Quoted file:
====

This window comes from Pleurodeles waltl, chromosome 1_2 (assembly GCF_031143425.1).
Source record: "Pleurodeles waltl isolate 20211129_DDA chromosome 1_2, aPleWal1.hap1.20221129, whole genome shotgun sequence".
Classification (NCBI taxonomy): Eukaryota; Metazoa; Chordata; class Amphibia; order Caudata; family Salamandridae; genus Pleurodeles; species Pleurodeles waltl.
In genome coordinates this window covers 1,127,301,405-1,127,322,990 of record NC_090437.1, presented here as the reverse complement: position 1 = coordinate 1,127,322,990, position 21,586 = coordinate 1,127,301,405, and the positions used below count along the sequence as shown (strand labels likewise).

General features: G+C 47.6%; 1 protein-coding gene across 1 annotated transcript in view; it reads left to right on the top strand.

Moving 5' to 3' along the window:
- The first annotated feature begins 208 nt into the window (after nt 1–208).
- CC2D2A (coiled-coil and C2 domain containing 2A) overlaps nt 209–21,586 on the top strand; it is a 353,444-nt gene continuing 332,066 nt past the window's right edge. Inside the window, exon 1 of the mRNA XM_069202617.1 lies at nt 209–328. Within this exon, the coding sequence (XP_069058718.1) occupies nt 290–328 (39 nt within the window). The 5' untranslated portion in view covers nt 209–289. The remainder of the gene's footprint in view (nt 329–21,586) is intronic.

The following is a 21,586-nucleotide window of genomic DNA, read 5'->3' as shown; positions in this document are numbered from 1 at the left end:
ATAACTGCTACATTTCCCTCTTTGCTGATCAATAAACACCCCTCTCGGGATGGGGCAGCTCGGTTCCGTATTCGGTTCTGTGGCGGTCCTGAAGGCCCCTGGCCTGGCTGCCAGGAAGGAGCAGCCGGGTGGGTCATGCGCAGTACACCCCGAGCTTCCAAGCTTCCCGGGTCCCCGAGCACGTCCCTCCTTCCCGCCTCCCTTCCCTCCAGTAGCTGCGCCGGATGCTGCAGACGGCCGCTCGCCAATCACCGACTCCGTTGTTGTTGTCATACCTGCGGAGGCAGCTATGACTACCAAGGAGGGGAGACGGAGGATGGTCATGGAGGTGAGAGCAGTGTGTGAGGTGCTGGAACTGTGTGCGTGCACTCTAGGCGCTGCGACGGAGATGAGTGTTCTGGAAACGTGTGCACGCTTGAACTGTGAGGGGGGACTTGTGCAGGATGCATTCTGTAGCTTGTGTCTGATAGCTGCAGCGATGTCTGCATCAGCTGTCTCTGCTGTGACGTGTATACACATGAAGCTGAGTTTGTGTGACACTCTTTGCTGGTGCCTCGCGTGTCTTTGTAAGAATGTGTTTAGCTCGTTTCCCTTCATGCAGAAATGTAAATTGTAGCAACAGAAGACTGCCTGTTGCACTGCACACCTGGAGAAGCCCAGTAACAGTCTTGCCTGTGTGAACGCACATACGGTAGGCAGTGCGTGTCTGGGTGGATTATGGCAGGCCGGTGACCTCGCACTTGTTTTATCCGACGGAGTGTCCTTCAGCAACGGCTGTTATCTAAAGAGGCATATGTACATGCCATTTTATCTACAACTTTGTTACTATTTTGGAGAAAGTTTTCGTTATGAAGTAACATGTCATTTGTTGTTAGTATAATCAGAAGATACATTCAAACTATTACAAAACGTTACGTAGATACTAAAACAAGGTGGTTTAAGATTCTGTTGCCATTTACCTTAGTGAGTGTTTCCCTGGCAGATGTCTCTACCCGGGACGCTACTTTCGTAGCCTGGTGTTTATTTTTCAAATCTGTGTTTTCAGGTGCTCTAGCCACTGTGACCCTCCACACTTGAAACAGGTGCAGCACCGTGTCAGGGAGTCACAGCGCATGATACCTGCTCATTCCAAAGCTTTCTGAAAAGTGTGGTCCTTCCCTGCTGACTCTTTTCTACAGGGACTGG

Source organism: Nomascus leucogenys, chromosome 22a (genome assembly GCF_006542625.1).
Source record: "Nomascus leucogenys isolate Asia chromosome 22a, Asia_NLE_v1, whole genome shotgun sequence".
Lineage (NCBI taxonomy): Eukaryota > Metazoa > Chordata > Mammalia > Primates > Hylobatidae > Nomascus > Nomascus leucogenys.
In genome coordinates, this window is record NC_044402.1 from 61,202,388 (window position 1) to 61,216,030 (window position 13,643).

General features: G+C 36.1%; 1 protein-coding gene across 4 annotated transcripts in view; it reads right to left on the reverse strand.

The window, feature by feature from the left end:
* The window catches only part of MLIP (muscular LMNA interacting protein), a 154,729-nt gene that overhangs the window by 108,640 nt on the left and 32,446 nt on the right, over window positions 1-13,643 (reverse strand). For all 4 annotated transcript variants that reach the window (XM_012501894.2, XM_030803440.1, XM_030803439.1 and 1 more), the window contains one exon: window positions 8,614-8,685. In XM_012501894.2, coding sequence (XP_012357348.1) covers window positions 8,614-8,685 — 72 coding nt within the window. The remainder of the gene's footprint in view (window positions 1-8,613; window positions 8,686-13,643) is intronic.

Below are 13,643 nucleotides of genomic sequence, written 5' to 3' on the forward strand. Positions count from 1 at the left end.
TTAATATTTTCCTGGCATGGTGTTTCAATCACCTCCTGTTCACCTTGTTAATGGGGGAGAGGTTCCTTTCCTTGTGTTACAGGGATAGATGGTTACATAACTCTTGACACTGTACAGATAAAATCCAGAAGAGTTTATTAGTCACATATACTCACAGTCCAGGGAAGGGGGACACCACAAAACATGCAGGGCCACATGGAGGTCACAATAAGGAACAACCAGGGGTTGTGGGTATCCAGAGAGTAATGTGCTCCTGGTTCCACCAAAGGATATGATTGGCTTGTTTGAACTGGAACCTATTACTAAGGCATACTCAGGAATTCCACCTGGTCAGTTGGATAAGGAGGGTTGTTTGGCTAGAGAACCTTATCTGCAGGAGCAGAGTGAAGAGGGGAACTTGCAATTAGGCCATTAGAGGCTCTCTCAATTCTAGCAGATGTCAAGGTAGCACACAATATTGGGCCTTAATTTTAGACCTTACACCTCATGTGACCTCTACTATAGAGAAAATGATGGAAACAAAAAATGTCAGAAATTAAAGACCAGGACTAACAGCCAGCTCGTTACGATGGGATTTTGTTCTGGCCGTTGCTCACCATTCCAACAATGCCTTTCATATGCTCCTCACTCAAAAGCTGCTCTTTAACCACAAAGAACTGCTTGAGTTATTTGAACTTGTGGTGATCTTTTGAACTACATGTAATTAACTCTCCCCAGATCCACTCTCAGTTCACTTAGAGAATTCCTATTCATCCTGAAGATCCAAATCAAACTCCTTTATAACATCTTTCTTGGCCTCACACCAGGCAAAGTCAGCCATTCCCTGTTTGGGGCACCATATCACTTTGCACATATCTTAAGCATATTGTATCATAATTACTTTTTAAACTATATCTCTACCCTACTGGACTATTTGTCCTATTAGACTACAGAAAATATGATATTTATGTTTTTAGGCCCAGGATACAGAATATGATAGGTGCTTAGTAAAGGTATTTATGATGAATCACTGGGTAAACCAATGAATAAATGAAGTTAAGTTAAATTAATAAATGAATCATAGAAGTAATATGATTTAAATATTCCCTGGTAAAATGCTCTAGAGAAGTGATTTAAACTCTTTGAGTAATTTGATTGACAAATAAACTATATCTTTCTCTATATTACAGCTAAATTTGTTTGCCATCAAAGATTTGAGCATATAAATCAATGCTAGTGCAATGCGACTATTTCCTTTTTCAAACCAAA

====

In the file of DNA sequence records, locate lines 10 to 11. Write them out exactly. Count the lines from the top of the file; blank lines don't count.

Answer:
ATAACTGCTACATTTCCCTCTTTGCTGATCAATAAACACCCCTCTCGGGATGGGGCAGCTCGGTTCCGTATTCGGTTCTGTGGCGGTCCTGAAGGCCCCTGGCCTGGCTGCCAGGAAGGAGCAGCCGGGTGGGTCATGCGCAGTACACCCCGAGCTTCCAAGCTTCCCGGGTCCCCGAGCACGTCCCTCCTTCCCGCCTCCCTTCCCTCCAGTAGCTGCGCCGGATGCTGCAGACGGCCGCTCGCCAATCACCGACTCCGTTGTTGTTGTCATACCTGCGGAGGCAGCTATGACTACCAAGGAGGGGAGACGGAGGATGGTCATGGAGGTGAGAGCAGTGTGTGAGGTGCTGGAACTGTGTGCGTGCACTCTAGGCGCTGCGACGGAGATGAGTGTTCTGGAAACGTGTGCACGCTTGAACTGTGAGGGGGGACTTGTGCAGGATGCATTCTGTAGCTTGTGTCTGATAGCTGCAGCGATGTCTGCATCAGCTGTCTCTGCTGTGACGTGTATACACATGAAGCTGAGTTTGTGTGACACTCTTTGCTGGTGCCTCGCGTGTCTTTGTAAGAATGTGTTTAGCTCGTTTCCCTTCATGCAGAAATGTAAATTGTAGCAACAGAAGACTGCCTGTTGCACTGCACACCTGGAGAAGCCCAGTAACAGTCTTGCCTGTGTGAACGCACATACGGTAGGCAGTGCGTGTCTGGGTGGATTATGGCAGGCCGGTGACCTCGCACTTGTTTTATCCGACGGAGTGTCCTTCAGCAACGGCTGTTATCTAAAGAGGCATATGTACATGCCATTTTATCTACAACTTTGTTACTATTTTGGAGAAAGTTTTCGTTATGAAGTAACATGTCATTTGTTGTTAGTATAATCAGAAGATACATTCAAACTATTACAAAACGTTACGTAGATACTAAAACAAGGTGGTTTAAGATTCTGTTGCCATTTACCTTAGTGAGTGTTTCCCTGGCAGATGTCTCTACCCGGGACGCTACTTTCGTAGCCTGGTGTTTATTTTTCAAATCTGTGTTTTCAGGTGCTCTAGCCACTGTGACCCTCCACACTTGAAACAGGTGCAGCACCGTGTCAGGGAGTCACAGCGCATGATACCTGCTCATTCCAAAGCTTTCTGAAAAGTGTGGTCCTTCCCTGCTGACTCTTTTCTACAGGGACTGG

Source organism: Nomascus leucogenys, chromosome 22a (genome assembly GCF_006542625.1).